UN urges end to Syria killings after 50 more die
Damascus: UN chief Ban Ki-moon on Saturday urged
Syria "immediately" to end attacks on civilians, a day after
dozens of people were killed in a fierce crackdown on dissent
and 17 troops died in clashes with suspected army deserters.
Ban's appeal follows condemnation by the Arab League of
the deaths of 36 people yesterday activists said were killed
by security forces during mass protests calling for the
imposition of a Libya-style no-fly zone on Syria.
A rights watchdog meanwhile said another four civilians
were killed today and that fighting flared again between
troops and suspected defectors after clashes overnight killed
Ban "appeals for military operations against civilians to
stop at once," said his spokesman Martin Nesirky.
"The violence is unacceptable and must stop immediately,"
he added. "The calls of the Syrian people for change must be
answered with far-reaching reforms, not repression and
Yesterday's violence, the worst in months, prompted fresh
condemnation from the foreign ministers of the 22-strong Arab
League, which has been trying to broker an end to the unrest
that has rocked Syria since anti-regime protests erupted in
"The Arab ministerial committee expressed its rejection
of the continued killings of civilians in Syria and expressed
its hope that the Syrian government will take the necessary
measures to protect them," they said in a statement.
An Arab League task force met Syrian President Bashar
al-Assad on Wednesday in Damascus and is due to hold talks
Sunday in Qatar with top Syrian officials to try to reach
"serious results and an exit to the Syrian crisis," it said.
The Syrian foreign ministry accused the Arab committee of
stoking dissent and said that Foreign Minister Walid Muallem
will "inform the committee tomorrow of the true situation in
Syria," the state-run news agency SANA reported.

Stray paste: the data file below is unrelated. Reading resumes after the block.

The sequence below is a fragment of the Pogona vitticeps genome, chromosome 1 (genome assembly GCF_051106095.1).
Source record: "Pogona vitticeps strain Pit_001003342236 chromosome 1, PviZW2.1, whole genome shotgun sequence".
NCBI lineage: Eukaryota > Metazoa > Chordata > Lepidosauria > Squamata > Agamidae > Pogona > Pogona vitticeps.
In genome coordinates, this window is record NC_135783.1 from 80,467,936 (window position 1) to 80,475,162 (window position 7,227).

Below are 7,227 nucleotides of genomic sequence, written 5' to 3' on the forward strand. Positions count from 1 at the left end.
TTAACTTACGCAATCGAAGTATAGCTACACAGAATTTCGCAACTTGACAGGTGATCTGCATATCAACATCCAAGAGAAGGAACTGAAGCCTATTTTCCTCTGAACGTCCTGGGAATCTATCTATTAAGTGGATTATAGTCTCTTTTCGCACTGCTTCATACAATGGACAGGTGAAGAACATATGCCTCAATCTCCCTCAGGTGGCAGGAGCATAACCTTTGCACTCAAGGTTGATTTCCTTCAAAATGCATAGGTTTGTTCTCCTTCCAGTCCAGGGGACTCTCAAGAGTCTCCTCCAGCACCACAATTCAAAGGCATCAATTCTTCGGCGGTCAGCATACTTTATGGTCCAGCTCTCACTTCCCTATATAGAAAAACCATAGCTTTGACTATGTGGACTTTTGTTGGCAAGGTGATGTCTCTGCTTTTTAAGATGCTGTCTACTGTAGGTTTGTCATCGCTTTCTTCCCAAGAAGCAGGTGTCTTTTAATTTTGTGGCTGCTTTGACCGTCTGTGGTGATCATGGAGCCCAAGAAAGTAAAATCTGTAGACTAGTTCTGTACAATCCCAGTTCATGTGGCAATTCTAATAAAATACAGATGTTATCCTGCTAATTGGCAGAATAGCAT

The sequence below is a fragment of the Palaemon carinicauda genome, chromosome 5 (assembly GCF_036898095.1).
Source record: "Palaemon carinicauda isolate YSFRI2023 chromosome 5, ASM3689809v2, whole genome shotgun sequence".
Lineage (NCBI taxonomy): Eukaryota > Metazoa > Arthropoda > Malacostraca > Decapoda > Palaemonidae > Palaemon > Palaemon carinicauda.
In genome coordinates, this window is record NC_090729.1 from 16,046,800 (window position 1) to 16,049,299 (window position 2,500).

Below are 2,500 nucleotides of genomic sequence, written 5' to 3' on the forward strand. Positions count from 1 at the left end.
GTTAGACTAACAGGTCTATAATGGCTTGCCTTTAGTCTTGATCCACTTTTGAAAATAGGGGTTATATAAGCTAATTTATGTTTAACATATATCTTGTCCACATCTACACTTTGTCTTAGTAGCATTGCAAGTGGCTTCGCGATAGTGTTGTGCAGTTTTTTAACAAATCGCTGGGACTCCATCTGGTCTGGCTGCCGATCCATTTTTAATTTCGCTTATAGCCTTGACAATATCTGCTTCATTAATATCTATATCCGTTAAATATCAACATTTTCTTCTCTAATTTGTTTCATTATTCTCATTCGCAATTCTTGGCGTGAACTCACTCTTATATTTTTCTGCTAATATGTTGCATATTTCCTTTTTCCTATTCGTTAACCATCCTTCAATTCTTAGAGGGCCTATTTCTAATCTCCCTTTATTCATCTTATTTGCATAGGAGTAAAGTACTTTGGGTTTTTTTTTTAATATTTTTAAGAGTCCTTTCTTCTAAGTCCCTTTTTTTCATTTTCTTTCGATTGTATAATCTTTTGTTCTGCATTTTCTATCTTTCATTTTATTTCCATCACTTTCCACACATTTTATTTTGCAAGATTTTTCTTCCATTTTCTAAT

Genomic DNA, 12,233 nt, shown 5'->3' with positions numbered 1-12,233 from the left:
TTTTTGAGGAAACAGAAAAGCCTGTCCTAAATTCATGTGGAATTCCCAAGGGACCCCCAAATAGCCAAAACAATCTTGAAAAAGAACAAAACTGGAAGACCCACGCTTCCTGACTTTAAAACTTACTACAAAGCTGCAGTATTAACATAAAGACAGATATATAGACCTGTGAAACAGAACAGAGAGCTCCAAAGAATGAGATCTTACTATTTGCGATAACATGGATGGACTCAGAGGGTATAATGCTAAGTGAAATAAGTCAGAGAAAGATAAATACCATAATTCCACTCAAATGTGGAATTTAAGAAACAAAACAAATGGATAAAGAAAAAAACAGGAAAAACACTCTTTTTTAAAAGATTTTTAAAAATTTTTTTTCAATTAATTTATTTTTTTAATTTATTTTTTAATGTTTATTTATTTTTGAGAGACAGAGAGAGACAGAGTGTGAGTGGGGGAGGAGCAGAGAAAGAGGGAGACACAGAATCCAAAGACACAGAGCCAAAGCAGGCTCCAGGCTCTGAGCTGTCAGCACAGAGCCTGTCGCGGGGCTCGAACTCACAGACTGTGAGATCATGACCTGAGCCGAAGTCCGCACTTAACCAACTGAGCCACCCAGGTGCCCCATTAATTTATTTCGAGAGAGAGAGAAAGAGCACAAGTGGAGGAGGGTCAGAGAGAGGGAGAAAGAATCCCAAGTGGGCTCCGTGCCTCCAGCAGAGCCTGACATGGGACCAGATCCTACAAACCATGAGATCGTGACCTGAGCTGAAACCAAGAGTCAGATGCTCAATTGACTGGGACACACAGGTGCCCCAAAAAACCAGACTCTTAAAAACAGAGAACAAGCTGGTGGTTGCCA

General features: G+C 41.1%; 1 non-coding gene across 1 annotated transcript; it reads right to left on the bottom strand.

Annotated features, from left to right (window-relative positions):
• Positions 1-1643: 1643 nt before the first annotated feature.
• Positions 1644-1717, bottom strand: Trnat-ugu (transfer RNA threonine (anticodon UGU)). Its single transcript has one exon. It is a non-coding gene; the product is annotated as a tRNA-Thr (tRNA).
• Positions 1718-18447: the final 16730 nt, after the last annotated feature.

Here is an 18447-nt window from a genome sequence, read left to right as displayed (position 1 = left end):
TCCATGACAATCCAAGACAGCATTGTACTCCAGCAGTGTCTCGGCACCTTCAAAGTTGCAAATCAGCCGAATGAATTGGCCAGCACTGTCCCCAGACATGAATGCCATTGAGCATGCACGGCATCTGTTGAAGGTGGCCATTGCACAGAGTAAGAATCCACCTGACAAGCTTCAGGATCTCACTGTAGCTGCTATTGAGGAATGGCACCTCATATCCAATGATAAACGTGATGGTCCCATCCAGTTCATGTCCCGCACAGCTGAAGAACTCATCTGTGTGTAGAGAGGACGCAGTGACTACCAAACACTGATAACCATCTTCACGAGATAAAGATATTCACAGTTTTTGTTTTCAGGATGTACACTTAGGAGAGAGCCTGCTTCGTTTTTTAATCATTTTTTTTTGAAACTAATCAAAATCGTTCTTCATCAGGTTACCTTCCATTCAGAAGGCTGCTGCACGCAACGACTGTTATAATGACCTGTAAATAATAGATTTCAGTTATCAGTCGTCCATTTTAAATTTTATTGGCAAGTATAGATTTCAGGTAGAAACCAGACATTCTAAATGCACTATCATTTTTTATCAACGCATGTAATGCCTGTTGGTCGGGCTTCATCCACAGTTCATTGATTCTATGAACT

The Arab task force is being influenced by "lies spread
by television channels" and should have "helped to calm (the
situation) and reach a solution to ensure the security and
stability of Syria instead of reviving dissent."
The Syrian Observatory for Human Rights said security
forces killed 36 people on Friday during the protests while
reporting that 17 soldiers later died in overnight clashes
between troops and suspected deserters in Homs.
Most of yesterday's killings took place in Homs and Hama
provinces, which have been at the forefront of the
anti-government protests that have been brutally put down by
the security forces at a cost, according to the UN, of more
than 3,000 lives, mostly civilians.
The Observatory said more than 100 people were wounded
and 500 arrested during Friday's protests.
Today, another four civilians, including a woman, were
killed and several wounded by gunfire from Syrian forces and
snipers in Homs province, the Britain-based watchdog said.
Clashes also resumed today in Duwar al-Rayess
neighbourhood of Homs, where a loud blast was heard after an
armoured car was hit, the Observatory said, adding that smoke
could be seen billowing from a government building.
In northwest Syria, hundreds of soldiers deployed in
Sarakeb, in Idlib province, the Observatory said, quoting
local activists who feared the army could be preparing an
"invasion" of the town.